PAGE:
Carynne McIver Button is a grant writer and book lover living in Durham, North Carolina. When she needs a break from words, she enjoys yoga, gardening, and hiking with her husband Garrett. Visit her website atwww.mciverbutton.com/

Carynnne

Menopause

Eyes: My Macular Hole

I saved this cartoon to go along with an easygoing post about eyesight as we age. Wow. Life gives us twists, and now my eye issues aren’t so easygoing.

They began when I realized my cute over-the-counter reading glasses were no longer strong enough. I went to the eye doctor, a bit nervous abut the exam. My dad had glaucoma that came on in later life.

The doc pronounced my eyes fine, although I do need to be monitored yearly for glaucoma. I picked out cute blue glasses.

But in the time between my eye exam and picking up the finished glasses, I noticed that my eyes seemed to be jumping around. Using the computer became difficult. Letters were slightly out of place. I had trouble getting a comma where it’s supposed to be. Cliff pointed out typos in Facebook posts.

Although it was hard to determine definitively,the problem seemed to be with my left eye. It felt like it was running up a hill and couldn’t  catch up with the right one. I have an astigmatism and google told me that asigmatisms get worse with age. Could that be the trouble?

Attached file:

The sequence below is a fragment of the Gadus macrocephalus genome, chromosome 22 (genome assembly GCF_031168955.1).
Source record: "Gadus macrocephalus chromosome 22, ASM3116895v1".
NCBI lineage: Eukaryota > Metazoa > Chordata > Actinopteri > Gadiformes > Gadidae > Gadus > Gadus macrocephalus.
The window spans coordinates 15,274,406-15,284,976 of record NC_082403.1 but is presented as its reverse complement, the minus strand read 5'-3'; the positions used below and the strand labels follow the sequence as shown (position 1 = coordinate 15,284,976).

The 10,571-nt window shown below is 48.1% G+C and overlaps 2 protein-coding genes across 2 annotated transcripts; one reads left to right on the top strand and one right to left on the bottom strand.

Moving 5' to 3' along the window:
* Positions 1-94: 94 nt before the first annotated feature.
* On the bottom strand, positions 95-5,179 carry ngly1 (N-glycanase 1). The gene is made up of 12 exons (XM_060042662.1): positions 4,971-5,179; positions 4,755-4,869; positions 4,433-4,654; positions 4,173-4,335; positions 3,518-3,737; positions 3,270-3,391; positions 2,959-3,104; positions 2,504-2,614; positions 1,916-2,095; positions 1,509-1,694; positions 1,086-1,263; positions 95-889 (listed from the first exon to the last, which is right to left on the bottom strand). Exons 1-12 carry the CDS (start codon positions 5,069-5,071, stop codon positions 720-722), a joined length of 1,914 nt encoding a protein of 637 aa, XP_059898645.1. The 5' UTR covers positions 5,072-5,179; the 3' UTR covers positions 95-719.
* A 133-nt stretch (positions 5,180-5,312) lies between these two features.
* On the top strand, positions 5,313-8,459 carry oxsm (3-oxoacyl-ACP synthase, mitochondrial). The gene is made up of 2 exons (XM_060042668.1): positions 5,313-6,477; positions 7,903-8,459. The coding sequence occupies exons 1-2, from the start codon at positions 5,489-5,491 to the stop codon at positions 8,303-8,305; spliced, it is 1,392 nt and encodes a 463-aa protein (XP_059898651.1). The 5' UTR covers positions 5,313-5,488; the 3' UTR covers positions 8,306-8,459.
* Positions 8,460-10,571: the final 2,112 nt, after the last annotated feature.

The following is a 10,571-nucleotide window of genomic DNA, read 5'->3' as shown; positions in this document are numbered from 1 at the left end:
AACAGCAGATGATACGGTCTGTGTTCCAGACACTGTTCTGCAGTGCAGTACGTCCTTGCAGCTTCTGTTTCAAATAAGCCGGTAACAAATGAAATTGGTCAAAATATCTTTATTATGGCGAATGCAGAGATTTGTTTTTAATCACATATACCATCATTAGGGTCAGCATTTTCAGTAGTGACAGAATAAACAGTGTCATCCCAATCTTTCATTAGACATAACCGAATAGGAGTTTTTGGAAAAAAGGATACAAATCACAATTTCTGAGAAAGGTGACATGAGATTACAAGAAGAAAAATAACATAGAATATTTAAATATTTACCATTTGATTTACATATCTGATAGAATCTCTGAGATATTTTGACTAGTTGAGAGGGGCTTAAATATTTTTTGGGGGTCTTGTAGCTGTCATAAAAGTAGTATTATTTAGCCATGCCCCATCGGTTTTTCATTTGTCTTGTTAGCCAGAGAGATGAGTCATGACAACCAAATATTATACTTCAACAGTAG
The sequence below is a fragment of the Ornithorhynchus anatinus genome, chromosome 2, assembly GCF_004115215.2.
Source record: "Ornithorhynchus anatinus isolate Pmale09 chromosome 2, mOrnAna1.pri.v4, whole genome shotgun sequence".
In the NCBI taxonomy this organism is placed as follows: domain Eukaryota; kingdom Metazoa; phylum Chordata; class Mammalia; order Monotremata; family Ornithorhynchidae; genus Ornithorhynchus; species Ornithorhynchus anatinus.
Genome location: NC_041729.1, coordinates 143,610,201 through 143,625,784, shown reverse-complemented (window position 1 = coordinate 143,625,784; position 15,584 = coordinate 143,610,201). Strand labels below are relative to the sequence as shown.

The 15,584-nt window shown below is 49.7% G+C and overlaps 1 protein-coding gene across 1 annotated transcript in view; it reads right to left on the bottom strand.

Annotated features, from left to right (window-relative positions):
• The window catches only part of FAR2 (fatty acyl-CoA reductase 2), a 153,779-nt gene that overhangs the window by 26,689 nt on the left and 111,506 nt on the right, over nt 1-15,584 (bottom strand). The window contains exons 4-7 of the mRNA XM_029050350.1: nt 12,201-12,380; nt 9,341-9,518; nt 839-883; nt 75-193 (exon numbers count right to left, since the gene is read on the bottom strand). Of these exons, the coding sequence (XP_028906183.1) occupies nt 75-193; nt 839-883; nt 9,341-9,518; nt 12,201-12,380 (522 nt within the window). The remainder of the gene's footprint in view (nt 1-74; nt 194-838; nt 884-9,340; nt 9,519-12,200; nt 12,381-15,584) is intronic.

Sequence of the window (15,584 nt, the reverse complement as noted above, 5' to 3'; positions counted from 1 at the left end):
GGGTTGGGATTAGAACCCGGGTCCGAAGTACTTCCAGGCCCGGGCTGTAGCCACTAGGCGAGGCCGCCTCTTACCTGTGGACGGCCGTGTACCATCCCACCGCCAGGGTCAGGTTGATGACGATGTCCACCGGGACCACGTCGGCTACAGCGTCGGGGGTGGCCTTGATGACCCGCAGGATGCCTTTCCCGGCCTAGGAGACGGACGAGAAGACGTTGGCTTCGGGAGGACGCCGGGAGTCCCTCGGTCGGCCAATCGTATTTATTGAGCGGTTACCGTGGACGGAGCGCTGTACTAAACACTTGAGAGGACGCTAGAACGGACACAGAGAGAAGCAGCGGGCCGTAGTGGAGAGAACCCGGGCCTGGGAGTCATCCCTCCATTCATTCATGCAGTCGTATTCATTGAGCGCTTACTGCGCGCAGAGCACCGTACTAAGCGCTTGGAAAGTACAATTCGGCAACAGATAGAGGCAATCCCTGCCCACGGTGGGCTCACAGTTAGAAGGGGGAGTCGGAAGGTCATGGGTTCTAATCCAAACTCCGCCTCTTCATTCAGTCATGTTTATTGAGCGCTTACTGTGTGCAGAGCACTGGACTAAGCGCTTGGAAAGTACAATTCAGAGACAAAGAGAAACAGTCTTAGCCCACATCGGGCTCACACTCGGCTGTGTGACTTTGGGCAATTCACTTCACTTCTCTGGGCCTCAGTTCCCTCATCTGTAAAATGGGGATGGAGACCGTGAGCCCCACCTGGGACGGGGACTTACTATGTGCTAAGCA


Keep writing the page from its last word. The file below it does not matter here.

A few days later, I got my new glasses. Love how the magnetic sunglasses snap on as if by magic.

The glasses definitely helped me read, but the text still seemed jumpy. Friend and blog reader Stephanie works at my eye doctor’s practice. She quickly set me up for another appointment.I hoped they could simply tweak my prescription and all would be well.

At the appointment though, things went south when the technician said, “Mrs. Younger, I’ve tried a weaker lens and a stronger one. Neither works. The problem is with your eye.”

They dilated my eyes and took lots of pictures. The doctor asked me about my health, especially diabetes. I finally spoke about my deepest fear: “I’m concerned the problem could be neurological.” I knew that a lot of serious brain issues, such as tumors, first manifest themselves through failing eyesight

“The problem is definitely not in the front of your eye. We’ll start with the back of your eye and then go further back if we need to.”

“Further back” meant beyond my eye and possibly into my brain.

They took more pictures  on two different machines and found this. A hole in my retina.

It may sound odd to be relieved you have a hole in  your eye, but I was. The doctor was too.  “I’m glad we found this,” he said, looking at the film again. “I don’t like mysteries.”

Next step was a retina specialist.

The next day, at the specialist, they flashed a zillion lights in my eyes. Over and over again I was asked to look up, look to the high right, look to the side ride, etc. (My eyes were sore for several days afterwards.)

Next they gave me an IV and injected dye into my arm. This turned the world a lovely rose for a few minutes as they took more pictures. (I later read the dye tests for eye tumors and circulation issues. Yikes!)

When the testing was over, Cliff and I waited for the doctor in her examining room, Cliff studied the eye charts on the wall. “The eye sure is fascinating,” he said with enthusiasm. At that moment, I wasn’t so sure.

After the doctor spent a long time looking at my eyes, she gave me the official diagnosis: a macular hole. She said twice during the discussion, “You did nothing to cause this, and you could have done nothing to prevent it.”